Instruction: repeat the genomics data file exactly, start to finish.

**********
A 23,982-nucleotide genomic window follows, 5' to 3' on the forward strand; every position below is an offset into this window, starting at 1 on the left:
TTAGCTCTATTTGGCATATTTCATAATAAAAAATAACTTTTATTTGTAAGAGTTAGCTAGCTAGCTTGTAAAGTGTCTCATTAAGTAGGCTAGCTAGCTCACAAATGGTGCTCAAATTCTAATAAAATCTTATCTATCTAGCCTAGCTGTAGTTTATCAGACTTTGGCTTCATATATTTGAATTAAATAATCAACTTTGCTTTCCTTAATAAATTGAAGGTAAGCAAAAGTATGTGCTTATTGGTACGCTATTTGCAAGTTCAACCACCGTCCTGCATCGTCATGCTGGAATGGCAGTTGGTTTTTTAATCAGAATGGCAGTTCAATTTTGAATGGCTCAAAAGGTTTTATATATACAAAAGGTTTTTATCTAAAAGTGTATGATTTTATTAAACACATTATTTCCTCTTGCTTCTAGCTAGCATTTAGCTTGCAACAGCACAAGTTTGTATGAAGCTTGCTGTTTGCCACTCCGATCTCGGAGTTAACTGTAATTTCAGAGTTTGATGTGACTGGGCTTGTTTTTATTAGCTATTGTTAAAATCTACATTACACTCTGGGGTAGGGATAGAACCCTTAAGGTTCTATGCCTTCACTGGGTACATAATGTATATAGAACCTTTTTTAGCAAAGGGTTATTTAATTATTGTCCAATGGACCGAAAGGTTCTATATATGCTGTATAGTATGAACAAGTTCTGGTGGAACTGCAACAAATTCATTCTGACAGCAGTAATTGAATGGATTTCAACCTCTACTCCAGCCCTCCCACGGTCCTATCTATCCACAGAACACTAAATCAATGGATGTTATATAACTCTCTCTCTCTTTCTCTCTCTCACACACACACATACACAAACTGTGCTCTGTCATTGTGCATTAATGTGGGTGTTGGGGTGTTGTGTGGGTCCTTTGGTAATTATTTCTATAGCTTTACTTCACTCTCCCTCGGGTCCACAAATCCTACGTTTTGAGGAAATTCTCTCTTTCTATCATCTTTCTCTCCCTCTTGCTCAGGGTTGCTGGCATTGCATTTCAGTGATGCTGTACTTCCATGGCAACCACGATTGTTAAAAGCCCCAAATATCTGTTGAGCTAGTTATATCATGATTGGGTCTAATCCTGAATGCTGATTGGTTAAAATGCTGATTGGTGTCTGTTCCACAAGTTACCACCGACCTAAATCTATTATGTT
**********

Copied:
A 23,982-nucleotide genomic window follows, 5' to 3' on the forward strand; every position below is an offset into this window, starting at 1 on the left:
TTAGCTCTATTTGGCATATTTCATAATAAAAAATAACTTTTATTTGTAAGAGTTAGCTAGCTAGCTTGTAAAGTGTCTCATTAAGTAGGCTAGCTAGCTCACAAATGGTGCTCAAATTCTAATAAAATCTTATCTATCTAGCCTAGCTGTAGTTTATCAGACTTTGGCTTCATATATTTGAATTAAATAATCAACTTTGCTTTCCTTAATAAATTGAAGGTAAGCAAAAGTATGTGCTTATTGGTACGCTATTTGCAAGTTCAACCACCGTCCTGCATCGTCATGCTGGAATGGCAGTTGGTTTTTTAATCAGAATGGCAGTTCAATTTTGAATGGCTCAAAAGGTTTTATATATACAAAAGGTTTTTATCTAAAAGTGTATGATTTTATTAAACACATTATTTCCTCTTGCTTCTAGCTAGCATTTAGCTTGCAACAGCACAAGTTTGTATGAAGCTTGCTGTTTGCCACTCCGATCTCGGAGTTAACTGTAATTTCAGAGTTTGATGTGACTGGGCTTGTTTTTATTAGCTATTGTTAAAATCTACATTACACTCTGGGGTAGGGATAGAACCCTTAAGGTTCTATGCCTTCACTGGGTACATAATGTATATAGAACCTTTTTTAGCAAAGGGTTATTTAATTATTGTCCAATGGACCGAAAGGTTCTATATATGCTGTATAGTATGAACAAGTTCTGGTGGAACTGCAACAAATTCATTCTGACAGCAGTAATTGAATGGATTTCAACCTCTACTCCAGCCCTCCCACGGTCCTATCTATCCACAGAACACTAAATCAATGGATGTTATATAACTCTCTCTCTCTTTCTCTCTCTCACACACACACATACACAAACTGTGCTCTGTCATTGTGCATTAATGTGGGTGTTGGGGTGTTGTGTGGGTCCTTTGGTAATTATTTCTATAGCTTTACTTCACTCTCCCTCGGGTCCACAAATCCTACGTTTTGAGGAAATTCTCTCTTTCTATCATCTTTCTCTCCCTCTTGCTCAGGGTTGCTGGCATTGCATTTCAGTGATGCTGTACTTCCATGGCAACCACGATTGTTAAAAGCCCCAAATATCTGTTGAGCTAGTTATATCATGATTGGGTCTAATCCTGAATGCTGATTGGTTAAAATGCTGATTGGTGTCTGTTCCACAAGTTACCACCGACCTAAATCTATTATGTT